26
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Convert a string containing digits as words into an integer, ignoring leading zeros.

Examples

  • "four two" -> 42.
  • "zero zero zero one" -> 1.

Assumptions

Submissions can assume that:

  1. The input string is comprised of space-separated digit words.
  2. All words are valid (in the range "zero".."nine") and lowercase. Behaviour for empty input is undefined.
  3. The input string always represents an unsigned number within the range of int and is never an empty string.

Scoring

Answers will be scored in bytes with fewer bytes being better.

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13
  • 3
    \$\begingroup\$ Welcome to the site. There are a couple of things that we usually expect from questions that are missing here. The most important would be an objective scoring criterion which all challenges must have. \$\endgroup\$ – Wheat Wizard Sep 22 '19 at 21:06
  • 3
    \$\begingroup\$ Aside from that this question is very sparse on specification. You should specify exactly what is required of submissions without ambiguity. One sentence and an example just isn't up to our clarity standards for challenges. \$\endgroup\$ – Wheat Wizard Sep 22 '19 at 21:08
  • 3
    \$\begingroup\$ On top of what has been said already, we have a sandbox where users can post their challenges before posting them to main. That way you will miss less information when making posts. If you look at other recent posts on the site with a reasonably positive reception I think you will see that both your question and solution aren't quite in line with what we do here. \$\endgroup\$ – FryAmTheEggman Sep 22 '19 at 21:13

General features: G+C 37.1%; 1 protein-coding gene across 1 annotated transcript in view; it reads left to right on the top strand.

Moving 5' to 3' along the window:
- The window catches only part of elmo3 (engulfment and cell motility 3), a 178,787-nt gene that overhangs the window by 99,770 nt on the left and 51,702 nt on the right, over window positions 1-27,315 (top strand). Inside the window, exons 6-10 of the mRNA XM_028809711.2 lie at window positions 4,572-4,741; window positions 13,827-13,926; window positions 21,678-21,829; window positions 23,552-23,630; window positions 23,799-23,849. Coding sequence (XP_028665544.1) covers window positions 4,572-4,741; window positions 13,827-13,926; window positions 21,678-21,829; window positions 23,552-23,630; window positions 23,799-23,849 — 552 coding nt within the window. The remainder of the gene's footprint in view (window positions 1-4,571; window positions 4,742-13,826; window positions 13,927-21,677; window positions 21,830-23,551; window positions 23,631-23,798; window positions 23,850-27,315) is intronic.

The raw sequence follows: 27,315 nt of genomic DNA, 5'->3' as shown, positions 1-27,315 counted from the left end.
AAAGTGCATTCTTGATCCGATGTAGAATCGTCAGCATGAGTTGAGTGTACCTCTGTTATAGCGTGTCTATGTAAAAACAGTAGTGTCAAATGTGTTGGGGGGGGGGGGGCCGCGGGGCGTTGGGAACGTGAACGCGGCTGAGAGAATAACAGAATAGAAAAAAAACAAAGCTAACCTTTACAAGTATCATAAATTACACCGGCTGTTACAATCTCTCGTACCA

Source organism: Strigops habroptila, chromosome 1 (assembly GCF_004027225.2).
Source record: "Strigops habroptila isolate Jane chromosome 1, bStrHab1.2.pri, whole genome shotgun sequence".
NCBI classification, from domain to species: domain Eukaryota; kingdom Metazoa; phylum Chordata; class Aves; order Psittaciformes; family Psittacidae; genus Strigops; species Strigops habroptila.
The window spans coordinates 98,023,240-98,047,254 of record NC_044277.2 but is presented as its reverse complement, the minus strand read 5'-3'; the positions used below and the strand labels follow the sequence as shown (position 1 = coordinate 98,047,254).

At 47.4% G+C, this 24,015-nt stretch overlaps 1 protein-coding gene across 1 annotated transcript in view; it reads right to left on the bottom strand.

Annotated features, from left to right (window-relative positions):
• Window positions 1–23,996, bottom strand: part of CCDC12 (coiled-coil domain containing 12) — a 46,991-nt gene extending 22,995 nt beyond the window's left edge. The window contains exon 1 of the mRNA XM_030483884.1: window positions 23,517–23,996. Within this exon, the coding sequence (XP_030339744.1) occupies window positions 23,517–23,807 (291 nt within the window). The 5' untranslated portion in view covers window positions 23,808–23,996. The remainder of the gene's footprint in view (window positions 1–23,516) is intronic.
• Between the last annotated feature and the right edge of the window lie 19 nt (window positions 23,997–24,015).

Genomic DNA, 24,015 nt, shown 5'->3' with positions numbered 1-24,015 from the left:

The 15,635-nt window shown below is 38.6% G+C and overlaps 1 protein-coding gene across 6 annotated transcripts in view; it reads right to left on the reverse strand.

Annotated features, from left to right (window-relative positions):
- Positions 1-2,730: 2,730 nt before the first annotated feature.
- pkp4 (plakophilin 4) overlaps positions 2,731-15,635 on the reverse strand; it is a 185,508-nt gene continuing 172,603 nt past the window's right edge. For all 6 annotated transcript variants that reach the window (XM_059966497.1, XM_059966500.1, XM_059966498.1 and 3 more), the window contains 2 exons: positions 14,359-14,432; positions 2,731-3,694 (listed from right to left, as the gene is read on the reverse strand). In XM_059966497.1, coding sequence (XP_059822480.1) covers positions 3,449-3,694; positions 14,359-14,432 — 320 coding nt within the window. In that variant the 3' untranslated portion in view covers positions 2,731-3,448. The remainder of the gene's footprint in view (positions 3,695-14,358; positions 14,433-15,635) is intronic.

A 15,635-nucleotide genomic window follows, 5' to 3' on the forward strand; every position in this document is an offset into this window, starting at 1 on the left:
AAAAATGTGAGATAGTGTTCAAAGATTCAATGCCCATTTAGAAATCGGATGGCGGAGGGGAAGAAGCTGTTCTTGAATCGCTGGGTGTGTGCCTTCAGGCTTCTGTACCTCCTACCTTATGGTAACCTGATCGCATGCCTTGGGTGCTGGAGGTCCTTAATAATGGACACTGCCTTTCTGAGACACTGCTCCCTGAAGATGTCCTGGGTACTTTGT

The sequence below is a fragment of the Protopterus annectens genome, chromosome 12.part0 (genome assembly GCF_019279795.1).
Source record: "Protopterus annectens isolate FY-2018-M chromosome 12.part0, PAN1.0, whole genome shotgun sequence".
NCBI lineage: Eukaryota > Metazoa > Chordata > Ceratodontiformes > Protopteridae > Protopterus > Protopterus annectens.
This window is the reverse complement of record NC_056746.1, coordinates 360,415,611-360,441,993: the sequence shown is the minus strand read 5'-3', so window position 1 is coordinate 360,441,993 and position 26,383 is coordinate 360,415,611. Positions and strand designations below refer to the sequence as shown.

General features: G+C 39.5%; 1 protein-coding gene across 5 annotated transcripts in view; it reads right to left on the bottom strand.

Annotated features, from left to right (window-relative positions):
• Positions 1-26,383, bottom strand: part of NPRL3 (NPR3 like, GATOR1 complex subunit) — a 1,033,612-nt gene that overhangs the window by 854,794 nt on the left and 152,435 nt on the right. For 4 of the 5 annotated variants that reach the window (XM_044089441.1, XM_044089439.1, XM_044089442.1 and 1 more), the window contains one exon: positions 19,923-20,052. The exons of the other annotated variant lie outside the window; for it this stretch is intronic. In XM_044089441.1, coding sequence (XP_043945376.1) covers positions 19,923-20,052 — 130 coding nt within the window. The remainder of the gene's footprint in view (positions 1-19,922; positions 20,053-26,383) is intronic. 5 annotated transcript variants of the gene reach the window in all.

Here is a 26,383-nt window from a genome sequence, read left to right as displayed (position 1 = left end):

• 3
    \$\begingroup\$ At the risk of being pedantic, I'd like to point out that the range "zero".."nine" is not fully specified. \$\endgroup\$ – Unrelated String Sep 22 '19 at 21:22
  • 4
    \$\begingroup\$ Annoyingly, the builtin Interpreter@"SemanticNumber" does exactly this in Mathematica—except that it fails on strings starting with zero zero . \$\endgroup\$ – Greg Martin Sep 23 '19 at 5:45

36 Answers 36

24
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PHP, 74 bytes

foreach(explode(' ',$argn)as$w)$n.='793251_8640'[crc32($w)%20%11];echo+$n;

Try it online!

Tried to get a solution which doesn't copy existing answers. I get cyclic redundancy checksum polynomial of 32-bit lengths (crc32) for each word and then do a mod 20 and mod 11 on it to get mixed up unique values from 0 to 10 (missing 6) for each digit. Then using that unique value I find the actual digit.

| Word  | CRC32      | %20 | %11 | Equivalent digit |
|-------|------------|-----|-----|------------------|
| zero  | 2883514770 | 10  | 10  | 0                |
| one   | 2053932785 | 5   | 5   | 1                |
| two   | 298486374  | 14  | 3   | 2                |
| three | 1187371253 | 13  | 2   | 3                |
| four  | 2428593789 | 9   | 9   | 4                |
| five  | 1018350795 | 15  | 4   | 5                |
| six   | 1125590779 | 19  | 8   | 6                |
| seven | 2522131820 | 0   | 0   | 7                |
| eight | 1711947398 | 18  | 7   | 8                |
| nine  | 2065529981 | 1   | 1   | 9                |

Another 74 bytes CRC32 alternative using %493%10: Try it online!